* Caveat: I don’t know why modern Jewish men cover their heads when praying. Did they cover up in the OT? NT? Dunno. They had hats/turbans as part of their priestly garb, and surely they prayed while officiating sacrifices. So I dunno!

Objection 4: “I’m submissive in my heart. That is enough, and God looks on the heart.”
+ Paul isn’t talking about hearts, he’s talking about heads. So when discussing this passage, we can’t talk about hearts – we have to talk about heads.
+ Is it possible to disobey an external command yet be compliant on the internal command?
+ Is there any other command in the Bible where we can obey in our hearts, but not with our hands, and think we’re satisfying the requirement at hand? Baptism? Communion? The Ten Commandments? Etc? The answer is obvious.
+ A quick word to the wise… when the Bible uses the phrase “..but God looks on the heart”, the meaning is that Man looks at the outside and is pleased, but God looks at the heart and is displeased (1 Sam 16:7, Isaiah 1:15-17, Matt 23:27-28, etc). In other words, this phrase is commonly used by Christians in the exact opposite way of how the Bible uses it. Just sayin’…

Objection 5: “It’s a cultural expression of submission. We observe the issue of submission, but we don’t demonstrate submission that way these days in our culture.”
+ Personally, I think this is the strongest reason to not wear head coverings. However, it makes two very powerful assumptions that should not be easily glossed over:
Assumption A: “Unlike the issue of topless women, showing submission w/o a head covering *is* a flexible thing from culture to culture. We do it at our discretion. It’s not a moral issue.”
Response A: I hope you’re right. There is no way to demonstrate that this is not a moral issue one way or the other .. and so far, such thinking runs against the grain of what we see spelled out in the Bible.
Assumption B: “The 1st Century Church covered up “because of the Angels”, but angels don’t care about head coverings any more.”
Response B: I hope you’re right. You’ll forgive me if I say that this strikes me as highly unlikely.

Objection 6: “It’d cause a disruption!”
+ Proceed with caution. After all, this reasoning cuts both ways. God may use your obedience to cause those around you to ask for a reason for your faith and be turned to obedience.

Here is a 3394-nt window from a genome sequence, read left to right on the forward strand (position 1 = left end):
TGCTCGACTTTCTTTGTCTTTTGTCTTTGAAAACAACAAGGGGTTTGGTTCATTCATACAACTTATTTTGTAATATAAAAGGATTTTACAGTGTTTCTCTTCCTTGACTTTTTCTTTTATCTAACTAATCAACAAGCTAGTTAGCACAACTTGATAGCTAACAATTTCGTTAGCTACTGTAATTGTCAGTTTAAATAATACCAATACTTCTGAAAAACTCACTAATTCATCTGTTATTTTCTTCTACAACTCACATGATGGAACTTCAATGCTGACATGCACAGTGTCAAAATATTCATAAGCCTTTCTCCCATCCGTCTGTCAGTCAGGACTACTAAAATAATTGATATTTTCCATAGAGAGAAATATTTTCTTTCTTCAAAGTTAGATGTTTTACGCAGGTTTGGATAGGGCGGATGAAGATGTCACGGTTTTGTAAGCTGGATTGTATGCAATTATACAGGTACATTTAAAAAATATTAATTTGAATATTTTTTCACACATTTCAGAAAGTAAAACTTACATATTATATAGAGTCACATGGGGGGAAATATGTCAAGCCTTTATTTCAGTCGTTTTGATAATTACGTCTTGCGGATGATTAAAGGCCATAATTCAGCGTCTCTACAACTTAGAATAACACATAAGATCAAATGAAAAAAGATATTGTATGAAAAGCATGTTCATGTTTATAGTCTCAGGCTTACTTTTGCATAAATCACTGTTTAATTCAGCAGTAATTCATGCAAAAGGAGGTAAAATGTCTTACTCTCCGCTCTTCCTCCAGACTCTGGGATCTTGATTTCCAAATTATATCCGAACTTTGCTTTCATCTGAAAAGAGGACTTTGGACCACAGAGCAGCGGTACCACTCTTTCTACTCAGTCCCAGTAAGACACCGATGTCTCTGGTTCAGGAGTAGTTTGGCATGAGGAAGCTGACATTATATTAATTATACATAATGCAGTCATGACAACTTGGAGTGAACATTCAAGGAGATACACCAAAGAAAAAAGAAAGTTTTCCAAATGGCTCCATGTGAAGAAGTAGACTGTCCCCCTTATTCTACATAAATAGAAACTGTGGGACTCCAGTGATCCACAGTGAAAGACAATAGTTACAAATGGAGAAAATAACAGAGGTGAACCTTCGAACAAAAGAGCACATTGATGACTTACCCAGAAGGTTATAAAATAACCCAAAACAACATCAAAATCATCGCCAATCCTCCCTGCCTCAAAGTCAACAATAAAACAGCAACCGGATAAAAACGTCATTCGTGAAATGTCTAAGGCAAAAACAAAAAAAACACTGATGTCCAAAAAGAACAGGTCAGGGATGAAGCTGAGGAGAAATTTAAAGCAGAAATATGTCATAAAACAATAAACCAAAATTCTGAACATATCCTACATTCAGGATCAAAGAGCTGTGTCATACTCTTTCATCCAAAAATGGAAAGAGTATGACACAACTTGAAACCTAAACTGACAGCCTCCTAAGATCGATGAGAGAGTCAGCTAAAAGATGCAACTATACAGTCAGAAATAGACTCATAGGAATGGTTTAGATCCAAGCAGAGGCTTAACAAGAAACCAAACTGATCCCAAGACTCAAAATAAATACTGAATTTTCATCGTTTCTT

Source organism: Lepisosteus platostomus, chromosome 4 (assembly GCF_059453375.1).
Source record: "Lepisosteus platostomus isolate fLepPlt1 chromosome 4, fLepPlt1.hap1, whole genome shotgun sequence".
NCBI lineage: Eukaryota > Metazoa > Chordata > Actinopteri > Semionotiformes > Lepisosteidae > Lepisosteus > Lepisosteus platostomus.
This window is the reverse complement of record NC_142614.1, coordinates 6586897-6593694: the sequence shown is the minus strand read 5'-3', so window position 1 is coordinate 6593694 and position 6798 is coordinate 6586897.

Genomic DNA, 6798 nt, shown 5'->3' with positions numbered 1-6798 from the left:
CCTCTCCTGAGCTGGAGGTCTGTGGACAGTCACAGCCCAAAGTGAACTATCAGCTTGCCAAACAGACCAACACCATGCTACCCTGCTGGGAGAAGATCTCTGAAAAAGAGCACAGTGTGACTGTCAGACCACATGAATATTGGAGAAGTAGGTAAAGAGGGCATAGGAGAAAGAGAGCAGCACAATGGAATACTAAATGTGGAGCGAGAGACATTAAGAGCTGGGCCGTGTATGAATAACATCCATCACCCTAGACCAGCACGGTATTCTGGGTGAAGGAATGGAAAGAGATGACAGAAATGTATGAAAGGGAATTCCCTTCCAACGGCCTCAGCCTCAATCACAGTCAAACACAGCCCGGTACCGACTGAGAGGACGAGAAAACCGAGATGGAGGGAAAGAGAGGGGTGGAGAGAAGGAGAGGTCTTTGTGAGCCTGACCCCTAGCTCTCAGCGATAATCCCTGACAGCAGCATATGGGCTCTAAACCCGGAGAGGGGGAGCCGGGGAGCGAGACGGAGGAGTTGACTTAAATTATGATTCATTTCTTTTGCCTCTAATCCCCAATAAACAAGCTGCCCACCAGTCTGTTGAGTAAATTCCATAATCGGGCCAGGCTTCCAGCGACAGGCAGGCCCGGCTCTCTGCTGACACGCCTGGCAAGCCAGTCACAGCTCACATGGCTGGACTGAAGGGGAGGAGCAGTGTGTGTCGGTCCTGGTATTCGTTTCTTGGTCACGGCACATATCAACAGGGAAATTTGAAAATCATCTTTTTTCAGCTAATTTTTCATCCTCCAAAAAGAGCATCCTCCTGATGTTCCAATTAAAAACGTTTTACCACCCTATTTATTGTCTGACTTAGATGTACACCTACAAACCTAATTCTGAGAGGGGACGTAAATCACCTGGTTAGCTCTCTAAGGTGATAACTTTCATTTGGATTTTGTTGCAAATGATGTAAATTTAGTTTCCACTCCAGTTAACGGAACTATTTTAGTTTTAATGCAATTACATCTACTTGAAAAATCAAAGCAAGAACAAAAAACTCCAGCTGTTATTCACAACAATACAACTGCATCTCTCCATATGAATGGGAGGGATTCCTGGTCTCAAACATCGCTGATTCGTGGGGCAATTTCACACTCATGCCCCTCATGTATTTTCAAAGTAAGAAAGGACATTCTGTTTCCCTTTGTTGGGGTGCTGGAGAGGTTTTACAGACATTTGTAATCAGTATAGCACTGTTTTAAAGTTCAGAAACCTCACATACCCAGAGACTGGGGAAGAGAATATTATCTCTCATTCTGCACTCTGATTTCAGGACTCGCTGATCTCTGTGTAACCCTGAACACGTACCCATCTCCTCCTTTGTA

Objection 7: “My husband has considered the issue and doesn’t want me to.”
+ Tell him to talk to me.
Totally kidding, folks!!! Oddly enough, I think Numbers 30 would be a strong artument in favor of this. I don’t like it much, but I gotta do something with Num 30, so…

Again – we need to point out that none of the 4 reasons Paul lay out have any bearing whatsoever on culture.
So if we use culture as an out, something’s not right.

Cover Up

Now let’s look at a few reasons why women should wear head coverings:

– The Bible says to. All things being equal, if we approach the Bible looking for ways to love God through our obedience ( John 14:15; John 15:10, etc “If you love Me, you will obey Me”), shouldn’t this settle the question once and for all?

– If we think there’s an acceptable alternative, we might want to carefully consider Paul’s final word on the subject:  “If anyone intends to quarrel about this, we have no other practice, nor do the churches of God.”  (1Cor 11:16). In other words, all churches everywhere in the 1st Century required head coverings on women (and there were lots of different cultures back then!)

– It used to be the common practice of the majority of women everywhere, even in the US, up until the 50s and 60s. What changed? (Feminism?? All the more reason we should reject the idea of not wearing headcoverings)

– Did you notice how many women were wearing head coverings (hats) at Prince Williams’ wedding? Almost all of them. Fashion statements? Perhaps. Vestiges of an ancient, natural, God-honoring practice? Likely.

– Next time you’re at a ballgame and someone prays, if the men take off their hats, they do so out of obedience (influence?) to 1 Cor 11. So I suppose that instead of just taking off their hats, they should be handing their hats to their wives. Quid pro quo.

Or maybe I’m missing something.

Thoughts?